FireEye has acquired Texas-based iSight Partners for $200 million, a deal that executives say will give FireEye stronger intelligence about cybercriminal and hacking groups before they strike.
The transaction, announced Wednesday, closed on Jan. 14.
FireEye started with an end-point protection product aimed at filtering out malware before it entered a company's network. But the company has sought to expand its range of services through acquisitions as cybersecurity has become an ever-increasing concern -- and a more lucrative business.
In early 2014, it bought Mandiant, which specializes in investigating cyberattacks. The victims of some of the largest data breaches in memory, including Target, have retained Mandiant's services.
Intelligence capabilities made iSight attractive, said Travis Reese, president of FireEye's Mandiant subsidiary. While FireEye and Mandiant study how attacks affect victims, iSight collects intelligence about the attackers.
iSight has 350 employees, of which about 250 are threat-intelligence experts, spread across 17 countries. The company has published in-depth threat reports, which are available to its subscribers, about cybercriminal and hacking groups.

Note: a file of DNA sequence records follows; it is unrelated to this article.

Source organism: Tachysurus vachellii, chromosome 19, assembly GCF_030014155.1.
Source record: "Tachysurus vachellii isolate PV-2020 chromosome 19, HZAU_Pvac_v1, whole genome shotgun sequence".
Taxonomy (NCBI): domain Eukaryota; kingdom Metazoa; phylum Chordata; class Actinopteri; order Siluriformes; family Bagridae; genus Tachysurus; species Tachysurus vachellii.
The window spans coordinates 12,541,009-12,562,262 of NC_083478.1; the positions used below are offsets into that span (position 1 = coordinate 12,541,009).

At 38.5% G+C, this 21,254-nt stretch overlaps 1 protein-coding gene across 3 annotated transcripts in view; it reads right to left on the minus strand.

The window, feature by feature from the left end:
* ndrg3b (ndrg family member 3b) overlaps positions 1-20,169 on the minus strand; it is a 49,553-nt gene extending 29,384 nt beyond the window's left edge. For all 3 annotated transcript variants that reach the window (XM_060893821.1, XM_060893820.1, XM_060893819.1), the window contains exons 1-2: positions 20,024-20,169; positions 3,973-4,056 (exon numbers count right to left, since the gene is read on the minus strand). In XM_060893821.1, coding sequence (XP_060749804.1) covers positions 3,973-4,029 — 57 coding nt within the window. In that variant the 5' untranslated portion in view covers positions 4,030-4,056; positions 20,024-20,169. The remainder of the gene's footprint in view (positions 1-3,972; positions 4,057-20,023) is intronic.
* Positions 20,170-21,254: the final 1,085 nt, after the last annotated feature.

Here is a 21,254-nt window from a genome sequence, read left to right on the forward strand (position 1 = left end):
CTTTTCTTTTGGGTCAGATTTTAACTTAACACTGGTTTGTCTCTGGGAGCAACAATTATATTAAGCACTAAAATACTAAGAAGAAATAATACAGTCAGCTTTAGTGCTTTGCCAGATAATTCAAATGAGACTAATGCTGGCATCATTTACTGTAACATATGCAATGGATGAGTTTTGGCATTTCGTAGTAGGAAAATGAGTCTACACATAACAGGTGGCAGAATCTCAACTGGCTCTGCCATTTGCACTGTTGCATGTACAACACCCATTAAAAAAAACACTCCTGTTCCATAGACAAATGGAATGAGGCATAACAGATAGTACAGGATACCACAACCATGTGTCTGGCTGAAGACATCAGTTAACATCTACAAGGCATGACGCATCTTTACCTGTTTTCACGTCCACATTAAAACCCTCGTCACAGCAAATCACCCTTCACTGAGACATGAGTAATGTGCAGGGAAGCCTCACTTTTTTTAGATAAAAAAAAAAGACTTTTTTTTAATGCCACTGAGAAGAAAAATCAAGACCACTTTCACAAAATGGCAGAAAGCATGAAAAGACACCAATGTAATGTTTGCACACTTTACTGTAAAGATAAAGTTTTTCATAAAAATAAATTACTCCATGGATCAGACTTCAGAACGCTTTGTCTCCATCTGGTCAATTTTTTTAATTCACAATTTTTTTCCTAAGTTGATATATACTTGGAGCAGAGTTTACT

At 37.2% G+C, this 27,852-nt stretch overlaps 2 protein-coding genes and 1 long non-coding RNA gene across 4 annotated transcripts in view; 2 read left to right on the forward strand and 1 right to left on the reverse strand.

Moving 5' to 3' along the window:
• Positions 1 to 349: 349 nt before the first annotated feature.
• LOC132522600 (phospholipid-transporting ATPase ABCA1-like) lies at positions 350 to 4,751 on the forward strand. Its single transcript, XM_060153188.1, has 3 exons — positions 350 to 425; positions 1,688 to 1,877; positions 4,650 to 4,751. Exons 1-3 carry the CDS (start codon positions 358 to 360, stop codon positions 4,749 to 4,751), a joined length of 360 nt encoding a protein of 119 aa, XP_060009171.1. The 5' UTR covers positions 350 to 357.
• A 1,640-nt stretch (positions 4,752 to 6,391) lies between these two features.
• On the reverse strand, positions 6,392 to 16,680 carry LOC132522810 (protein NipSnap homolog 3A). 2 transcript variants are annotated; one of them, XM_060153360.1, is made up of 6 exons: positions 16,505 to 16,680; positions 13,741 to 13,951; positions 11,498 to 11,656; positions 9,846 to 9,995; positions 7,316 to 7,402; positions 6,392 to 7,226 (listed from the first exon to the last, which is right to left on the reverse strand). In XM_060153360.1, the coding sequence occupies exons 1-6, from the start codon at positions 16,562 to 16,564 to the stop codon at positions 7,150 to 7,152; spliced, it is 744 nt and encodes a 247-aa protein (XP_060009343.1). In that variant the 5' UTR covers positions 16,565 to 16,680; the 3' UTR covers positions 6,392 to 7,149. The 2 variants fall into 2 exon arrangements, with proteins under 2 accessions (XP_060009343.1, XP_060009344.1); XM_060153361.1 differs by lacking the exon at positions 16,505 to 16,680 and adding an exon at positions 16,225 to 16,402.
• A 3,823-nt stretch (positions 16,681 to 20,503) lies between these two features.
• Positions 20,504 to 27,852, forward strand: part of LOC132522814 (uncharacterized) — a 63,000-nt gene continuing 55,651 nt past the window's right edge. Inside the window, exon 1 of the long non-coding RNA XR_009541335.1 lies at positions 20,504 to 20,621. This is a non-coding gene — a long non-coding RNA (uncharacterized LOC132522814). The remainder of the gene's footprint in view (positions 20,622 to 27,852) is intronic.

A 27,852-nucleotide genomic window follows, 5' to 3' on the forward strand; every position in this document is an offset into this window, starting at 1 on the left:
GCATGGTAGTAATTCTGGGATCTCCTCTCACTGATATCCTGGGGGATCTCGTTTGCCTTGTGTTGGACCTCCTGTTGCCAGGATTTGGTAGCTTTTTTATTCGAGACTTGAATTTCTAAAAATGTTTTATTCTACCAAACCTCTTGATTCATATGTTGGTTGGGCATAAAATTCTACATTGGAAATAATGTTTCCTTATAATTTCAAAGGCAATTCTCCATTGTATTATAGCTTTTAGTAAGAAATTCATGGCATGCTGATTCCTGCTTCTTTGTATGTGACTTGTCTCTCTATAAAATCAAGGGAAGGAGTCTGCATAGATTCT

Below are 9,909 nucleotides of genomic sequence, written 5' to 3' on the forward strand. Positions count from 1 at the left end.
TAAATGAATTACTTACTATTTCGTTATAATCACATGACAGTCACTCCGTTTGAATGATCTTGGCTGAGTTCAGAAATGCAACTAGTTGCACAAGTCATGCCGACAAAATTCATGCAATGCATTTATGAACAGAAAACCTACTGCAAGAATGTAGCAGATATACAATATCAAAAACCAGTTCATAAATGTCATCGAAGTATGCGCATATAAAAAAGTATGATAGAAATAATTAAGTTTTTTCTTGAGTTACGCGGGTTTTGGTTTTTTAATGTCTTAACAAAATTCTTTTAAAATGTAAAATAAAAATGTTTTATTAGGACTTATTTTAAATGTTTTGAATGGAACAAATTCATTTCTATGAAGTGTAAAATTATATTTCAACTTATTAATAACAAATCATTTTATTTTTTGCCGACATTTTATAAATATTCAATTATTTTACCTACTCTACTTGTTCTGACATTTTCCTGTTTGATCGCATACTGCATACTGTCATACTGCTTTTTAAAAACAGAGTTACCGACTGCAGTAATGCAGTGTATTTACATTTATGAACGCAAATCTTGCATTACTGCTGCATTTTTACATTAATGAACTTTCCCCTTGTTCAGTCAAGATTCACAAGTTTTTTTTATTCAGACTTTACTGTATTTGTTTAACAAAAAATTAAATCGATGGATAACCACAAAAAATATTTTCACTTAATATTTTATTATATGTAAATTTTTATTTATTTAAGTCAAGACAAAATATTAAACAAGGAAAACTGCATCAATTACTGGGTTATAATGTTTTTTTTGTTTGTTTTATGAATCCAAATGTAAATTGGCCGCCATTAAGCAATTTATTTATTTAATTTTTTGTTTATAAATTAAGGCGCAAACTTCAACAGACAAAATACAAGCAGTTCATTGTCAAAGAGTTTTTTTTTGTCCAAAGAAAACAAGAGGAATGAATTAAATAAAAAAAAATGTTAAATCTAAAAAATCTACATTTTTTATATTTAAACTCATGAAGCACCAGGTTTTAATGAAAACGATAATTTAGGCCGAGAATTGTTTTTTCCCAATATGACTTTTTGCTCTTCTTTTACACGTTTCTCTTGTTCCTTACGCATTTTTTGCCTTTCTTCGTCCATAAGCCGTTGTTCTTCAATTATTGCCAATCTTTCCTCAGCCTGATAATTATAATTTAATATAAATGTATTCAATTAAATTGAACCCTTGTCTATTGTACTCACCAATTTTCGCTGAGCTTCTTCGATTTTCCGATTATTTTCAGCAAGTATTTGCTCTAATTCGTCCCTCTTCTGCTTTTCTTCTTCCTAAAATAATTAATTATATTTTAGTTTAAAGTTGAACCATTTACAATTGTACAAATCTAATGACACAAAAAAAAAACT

Its analysts study which groups are creating hacking tools, where they sell and trade tools, the infrastructure they use, how they perform reconnaissance and where stolen data is transferred.
John Watters, iSight's founder and CEO, said the goal is to studying hacking groups and integrate that information into FireEye's systems, which use machine learning.
"When you're able to take our intelligence and drive that into their detection platforms, you're going to be able to protect against things you would have not otherwise seen," he said.
FireEye also sees potential to develop tailored product lines using iSight's intelligence. FireEye's systems see specific technical attack data on a customer's system, but they do not necessarily know the group behind it, which iSight can help with.
"When you know of all the campaigns targeting South American banks, you can have a South American banking product line," Watters said.
New product offerings for OEM partners may emerge in the next three to six months, Watters said. However, the companies are focused less on new standalone products and more on using iSight's intelligence in existing services, Watters said.
iSight has 100 customers and serves 250 government agencies, most of which are in the U.S., as part of a large federal government contract iSight has had since 2010.
Some foreign government agencies also subscribe to iSight to augment their own capabilities, Watters said.
The acquisition also includes a $75 million cash-and-equity incentive for iSight shareholders if the companies hit combined billing targets for intelligence products, Watters said.